A building that always catches your eye on Mount Pleasant is the Wellington Rooms. For years it was the Irish Centre but it was originally built by public subscription in 1815-1816 as a ballroom and a centre for the fashionable of Liverpool society to gather in. It kept this function until 1923 when it was converted into a private club called the Embassy Rooms. One can’t help imagining (or at least I can’t and I admit there is no evidence to support this notion) that this must have been a rather louche period in the building’s history. Later years saw it used as a youth club and in 1965 it became the Irish Centre which it remained until 1997. Since then the building has been abandoned and the impressive neo-classical structure designed by Edmund Aikin has become a derelict home for buddleia. I stopped as I walked by because the open letterbox gave me the chance to take a picture of the interior. There you can still see a faded and torn notice directing members to what I guess were the J.F. Kennedy Bar, the Ballroom and the Claddagh Room. Others also took the opportunity to scrutinise the view through the letterbox and it seems such a shame that a building of such style should be so neglected. According to the Liverpool Echo (9 July 2017) the Duchy of Lancaster now has a lease on the building and many online sources suggest there are plans to bring the building back into use as a Science and Technology Hub.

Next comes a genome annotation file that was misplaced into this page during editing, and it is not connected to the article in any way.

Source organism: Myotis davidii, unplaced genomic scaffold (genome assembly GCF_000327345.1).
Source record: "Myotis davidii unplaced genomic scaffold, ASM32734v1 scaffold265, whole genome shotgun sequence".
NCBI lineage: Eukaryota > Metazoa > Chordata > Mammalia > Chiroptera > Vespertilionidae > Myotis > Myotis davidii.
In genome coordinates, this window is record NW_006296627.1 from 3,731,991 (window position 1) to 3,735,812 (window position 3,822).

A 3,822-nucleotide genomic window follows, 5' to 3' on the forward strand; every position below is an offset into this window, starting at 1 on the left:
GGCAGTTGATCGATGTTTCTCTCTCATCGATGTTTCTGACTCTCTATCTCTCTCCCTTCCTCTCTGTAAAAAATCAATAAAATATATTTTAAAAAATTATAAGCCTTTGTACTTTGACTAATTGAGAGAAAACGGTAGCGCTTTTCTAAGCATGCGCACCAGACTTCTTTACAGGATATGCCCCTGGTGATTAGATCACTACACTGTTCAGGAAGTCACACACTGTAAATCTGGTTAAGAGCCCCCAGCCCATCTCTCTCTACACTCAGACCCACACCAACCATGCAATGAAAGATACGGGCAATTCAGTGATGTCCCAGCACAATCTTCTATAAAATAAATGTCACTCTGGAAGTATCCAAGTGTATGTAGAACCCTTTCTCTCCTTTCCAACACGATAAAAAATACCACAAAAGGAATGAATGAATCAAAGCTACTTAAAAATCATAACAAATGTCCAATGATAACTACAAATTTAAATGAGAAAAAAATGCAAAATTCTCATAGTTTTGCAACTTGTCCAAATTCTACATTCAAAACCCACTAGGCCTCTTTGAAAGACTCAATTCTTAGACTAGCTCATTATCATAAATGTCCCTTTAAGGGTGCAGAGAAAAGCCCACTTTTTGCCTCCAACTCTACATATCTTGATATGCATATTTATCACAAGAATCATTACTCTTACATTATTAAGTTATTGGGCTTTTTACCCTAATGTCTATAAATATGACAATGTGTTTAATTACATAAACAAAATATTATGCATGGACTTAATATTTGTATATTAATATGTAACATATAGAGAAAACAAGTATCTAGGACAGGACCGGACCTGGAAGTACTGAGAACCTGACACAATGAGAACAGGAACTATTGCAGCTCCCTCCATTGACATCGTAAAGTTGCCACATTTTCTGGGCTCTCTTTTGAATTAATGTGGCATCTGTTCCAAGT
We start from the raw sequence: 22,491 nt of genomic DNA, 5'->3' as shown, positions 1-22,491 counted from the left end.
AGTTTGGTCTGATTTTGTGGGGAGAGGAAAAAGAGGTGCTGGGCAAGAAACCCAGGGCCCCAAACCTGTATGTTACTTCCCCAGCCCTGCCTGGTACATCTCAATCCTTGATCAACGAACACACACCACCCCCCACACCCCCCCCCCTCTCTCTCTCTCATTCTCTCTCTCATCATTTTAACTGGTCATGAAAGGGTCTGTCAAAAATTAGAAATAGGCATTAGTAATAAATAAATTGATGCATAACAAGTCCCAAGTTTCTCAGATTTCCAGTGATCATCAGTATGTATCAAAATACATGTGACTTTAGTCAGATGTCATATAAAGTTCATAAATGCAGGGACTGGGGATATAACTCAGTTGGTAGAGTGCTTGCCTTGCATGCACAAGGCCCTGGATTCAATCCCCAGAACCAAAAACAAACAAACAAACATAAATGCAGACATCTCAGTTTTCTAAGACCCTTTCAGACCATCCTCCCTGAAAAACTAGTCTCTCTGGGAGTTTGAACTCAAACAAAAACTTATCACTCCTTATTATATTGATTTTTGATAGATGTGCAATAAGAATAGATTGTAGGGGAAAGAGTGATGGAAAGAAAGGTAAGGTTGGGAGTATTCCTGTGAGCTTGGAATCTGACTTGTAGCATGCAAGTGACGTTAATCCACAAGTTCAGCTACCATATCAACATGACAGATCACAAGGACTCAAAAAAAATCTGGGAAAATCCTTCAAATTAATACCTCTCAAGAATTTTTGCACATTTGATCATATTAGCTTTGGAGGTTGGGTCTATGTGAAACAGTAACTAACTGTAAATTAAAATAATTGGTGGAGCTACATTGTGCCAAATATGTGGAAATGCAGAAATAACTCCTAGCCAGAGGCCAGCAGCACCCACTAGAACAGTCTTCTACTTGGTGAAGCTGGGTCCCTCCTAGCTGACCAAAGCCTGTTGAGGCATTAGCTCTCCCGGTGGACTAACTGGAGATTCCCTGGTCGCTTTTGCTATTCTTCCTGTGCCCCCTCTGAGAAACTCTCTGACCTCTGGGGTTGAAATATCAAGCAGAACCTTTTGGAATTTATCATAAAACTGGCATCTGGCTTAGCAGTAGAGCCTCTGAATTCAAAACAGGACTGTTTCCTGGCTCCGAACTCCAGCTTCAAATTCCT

Edmund Aikin was a Unitarian and a member of the famous Aikin family of Warrington. His grandfather, John Aikin, was tutor and principal of the Warrington Academy. His father, also John, was a doctor and an important literary figure, as was his aunt Anna Laetitia Barbauld. I wrote about the Aikins and Warrington in an earlier post:
Edmund’s life was not a long one (1780-1820) although he was influential in popularising neo-classical architecture. He did other work in Liverpool, where he eventually made his home, including the design for the building of the Royal Liverpool Institution in 1814, a centre for ‘the promotion of literature, science and the arts’ founded by William Roscoe and others. He designed a number of dissenting chapels in London, including the Gravel Pit Chapel in Hackney. This building was substantially rebuilt in the Gothic style in 1857 and eventually demolished in 1967. There is no doubt that the Wellington Rooms is his most important surviving building, it’s good to know that there currently seems to be a will to rescue the building and turn it to some positive use.
Looking down Mount Pleasant
Interior view taken through the letterbox
Winged angels bearing garlands
Believed to be a device for spinning thread of some sort. One of two positioned above the side entrance.
Built 1815-1816. Wellington Rooms. Designed by Edmund Aikin. Former Assembly Rooms.
Capitals and roof decoration